NEW YORK CITY - 30 January 2018
The 2018 Conference on Fairness, Accountability, and Transparency (FAT*) is a first-of-its-kind international and interdisciplinary peer-reviewed conference that seeks to publish and present work examining the fairness, accountability, and transparency of algorithmic systems. FAT* will host the presentation of research work from a wide variety of disciplines, including computer science, statistics, the social sciences, and law. It takes place on February 23 and 24, 2018, at the New York University Law School, in cooperation with its Technology Law and Policy Clinic. The conference will bring together over 450 attendees (including academic researchers, policymakers, and practitioners) and will be recorded and live streamed for those who cannot attend.
FAT* builds on the success of the Workshop on Fairness, Accountability, and Transparency in Machine Learning (FAT/ML), which has been running for over four years, as well as workshops on recommender systems (FAT/REC), natural language processing (Ethics in NLP), and data and algorithmic transparency (DAT), among others. The conference will bring together this burgeoning technical research community with scholars from the social sciences, public policy, law, and other fields to create a truly interdisciplinary exchange of ideas on responsible algorithmic systems. “In a matter of years, we’ve been able to establish a vibrant and diverse community uniquely committed to practical responses to the legal, policy, and ethical challenges posed by recent advances in computing,” says General Chair Solon Barocas, an assistant professor at Cornell University.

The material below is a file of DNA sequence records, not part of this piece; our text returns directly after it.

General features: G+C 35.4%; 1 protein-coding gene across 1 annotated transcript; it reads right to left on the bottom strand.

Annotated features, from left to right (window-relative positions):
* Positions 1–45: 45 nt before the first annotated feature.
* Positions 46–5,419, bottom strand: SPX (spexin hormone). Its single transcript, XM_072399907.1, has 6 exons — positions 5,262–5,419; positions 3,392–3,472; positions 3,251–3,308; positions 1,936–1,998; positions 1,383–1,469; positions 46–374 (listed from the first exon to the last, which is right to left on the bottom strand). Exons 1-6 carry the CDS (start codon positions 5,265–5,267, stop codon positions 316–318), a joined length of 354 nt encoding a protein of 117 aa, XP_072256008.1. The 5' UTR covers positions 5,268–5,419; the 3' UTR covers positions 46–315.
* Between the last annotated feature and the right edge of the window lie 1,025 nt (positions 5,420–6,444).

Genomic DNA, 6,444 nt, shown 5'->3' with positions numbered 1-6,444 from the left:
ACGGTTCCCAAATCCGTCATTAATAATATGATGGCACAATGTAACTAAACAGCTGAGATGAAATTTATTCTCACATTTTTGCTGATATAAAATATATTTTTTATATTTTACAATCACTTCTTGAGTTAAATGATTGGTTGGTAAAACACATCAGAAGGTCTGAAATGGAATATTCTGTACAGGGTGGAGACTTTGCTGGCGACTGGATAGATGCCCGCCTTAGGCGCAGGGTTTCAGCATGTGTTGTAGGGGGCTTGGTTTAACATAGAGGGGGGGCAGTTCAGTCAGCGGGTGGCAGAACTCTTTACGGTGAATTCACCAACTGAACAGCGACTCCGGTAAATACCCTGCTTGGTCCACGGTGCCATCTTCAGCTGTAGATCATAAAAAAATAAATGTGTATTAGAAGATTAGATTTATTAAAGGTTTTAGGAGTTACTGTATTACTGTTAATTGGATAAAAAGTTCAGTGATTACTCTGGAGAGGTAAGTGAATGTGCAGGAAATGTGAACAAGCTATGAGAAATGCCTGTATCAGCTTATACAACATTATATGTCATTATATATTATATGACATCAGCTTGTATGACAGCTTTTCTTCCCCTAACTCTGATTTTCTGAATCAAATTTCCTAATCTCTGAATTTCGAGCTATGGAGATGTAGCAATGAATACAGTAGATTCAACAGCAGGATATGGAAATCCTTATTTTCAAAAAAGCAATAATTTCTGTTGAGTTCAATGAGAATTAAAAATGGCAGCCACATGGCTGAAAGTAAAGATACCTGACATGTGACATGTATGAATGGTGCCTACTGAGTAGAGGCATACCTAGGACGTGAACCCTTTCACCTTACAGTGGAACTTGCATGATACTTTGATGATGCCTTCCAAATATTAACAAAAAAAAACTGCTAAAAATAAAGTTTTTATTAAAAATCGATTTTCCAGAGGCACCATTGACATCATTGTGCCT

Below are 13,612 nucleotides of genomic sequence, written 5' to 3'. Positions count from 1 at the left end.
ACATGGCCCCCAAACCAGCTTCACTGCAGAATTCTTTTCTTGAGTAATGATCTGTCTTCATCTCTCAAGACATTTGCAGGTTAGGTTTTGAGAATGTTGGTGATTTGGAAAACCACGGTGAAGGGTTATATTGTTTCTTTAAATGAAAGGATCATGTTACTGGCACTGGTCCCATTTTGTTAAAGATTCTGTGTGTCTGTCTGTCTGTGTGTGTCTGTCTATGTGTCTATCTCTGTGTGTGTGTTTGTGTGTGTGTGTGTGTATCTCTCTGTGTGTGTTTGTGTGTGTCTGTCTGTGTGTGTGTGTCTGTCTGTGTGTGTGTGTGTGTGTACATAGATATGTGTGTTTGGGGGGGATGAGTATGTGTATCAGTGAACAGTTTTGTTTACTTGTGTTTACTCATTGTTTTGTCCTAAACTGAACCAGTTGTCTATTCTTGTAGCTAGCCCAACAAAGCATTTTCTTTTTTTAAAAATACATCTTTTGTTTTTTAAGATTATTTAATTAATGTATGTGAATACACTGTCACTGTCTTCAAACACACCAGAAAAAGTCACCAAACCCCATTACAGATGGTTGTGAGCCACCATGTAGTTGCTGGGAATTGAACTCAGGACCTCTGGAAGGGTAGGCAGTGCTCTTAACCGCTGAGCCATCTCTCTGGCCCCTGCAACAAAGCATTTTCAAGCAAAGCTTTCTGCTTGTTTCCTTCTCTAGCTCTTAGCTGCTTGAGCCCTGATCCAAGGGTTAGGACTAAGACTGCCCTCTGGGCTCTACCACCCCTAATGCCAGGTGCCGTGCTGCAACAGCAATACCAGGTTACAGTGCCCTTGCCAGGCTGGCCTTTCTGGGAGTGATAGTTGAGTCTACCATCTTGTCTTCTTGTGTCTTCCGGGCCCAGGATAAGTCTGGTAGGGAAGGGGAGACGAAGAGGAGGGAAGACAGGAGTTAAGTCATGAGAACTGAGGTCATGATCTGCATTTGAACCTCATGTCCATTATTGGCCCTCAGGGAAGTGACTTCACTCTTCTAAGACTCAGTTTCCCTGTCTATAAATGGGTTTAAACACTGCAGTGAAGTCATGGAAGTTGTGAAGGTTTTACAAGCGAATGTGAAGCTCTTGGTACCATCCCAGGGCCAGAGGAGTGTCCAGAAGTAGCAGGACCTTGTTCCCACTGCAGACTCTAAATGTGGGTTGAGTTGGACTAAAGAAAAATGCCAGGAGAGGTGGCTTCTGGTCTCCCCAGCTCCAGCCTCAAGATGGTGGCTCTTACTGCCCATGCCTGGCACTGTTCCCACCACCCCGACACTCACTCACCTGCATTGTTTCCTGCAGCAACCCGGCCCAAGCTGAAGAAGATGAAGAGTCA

This year's program, selected by a scientific committee of 46 top researchers across many disciplines, includes 17 peer-reviewed papers and 6 tutorials from leading experts in the field (including scientists, lawyers, and policymakers). Further, the conference will feature keynote addresses from Latanya Sweeney, Professor of Government and Technology in Residence at Harvard University, and Director of the Data Privacy Lab in the Institute of Quantitative Social Science at Harvard University, and Deborah Hellman, D. Lurton Massee Professor of Law, Roy L. and Rosamond Woodruff Morgan Professor of Law at the University of Virginia School of Law.
The program committee also chose to recognize two papers with awards. The first Best Paper award, chosen for its strong and focused technical contribution, goes to Aditya Krishna Menon and Robert C. Williamson for their paper The Cost of Fairness in Binary Classification. This paper studies the trade-off between fairness and accuracy in binary classification, quantifying the trade-off and providing an algorithm to achieve it. The Best Paper award for a strong technical contribution with an interdisciplinary lens was given to Alexandra Chouldechova, Diana Benavides-Prado, Oleksandr Fialko, and Rhema Vaithianathan for their contribution A case study of algorithm-assisted decision making in child maltreatment hotline screening decisions. This paper gives a careful case study and fairness-focused analysis of the application of risk prediction to child protective services deployed in Allegheny County, PA, USA. Program Committee co-chair Sorelle Friedler, an assistant professor at Haverford College, points out that “this combined analysis, including both statistical assessment and social context, is an example of the type of work we hope FAT* continues to encourage.”
Funded by grants from the Ethics and Governance of AI Initiative, The MacArthur Foundation, Google, Facebook Research, and H20.ai, the conference will bring together academic researchers, policymakers, and practitioners for an overview of the state of the art in designing, building, and operating fair, accountable, transparent, and responsible algorithmic systems.
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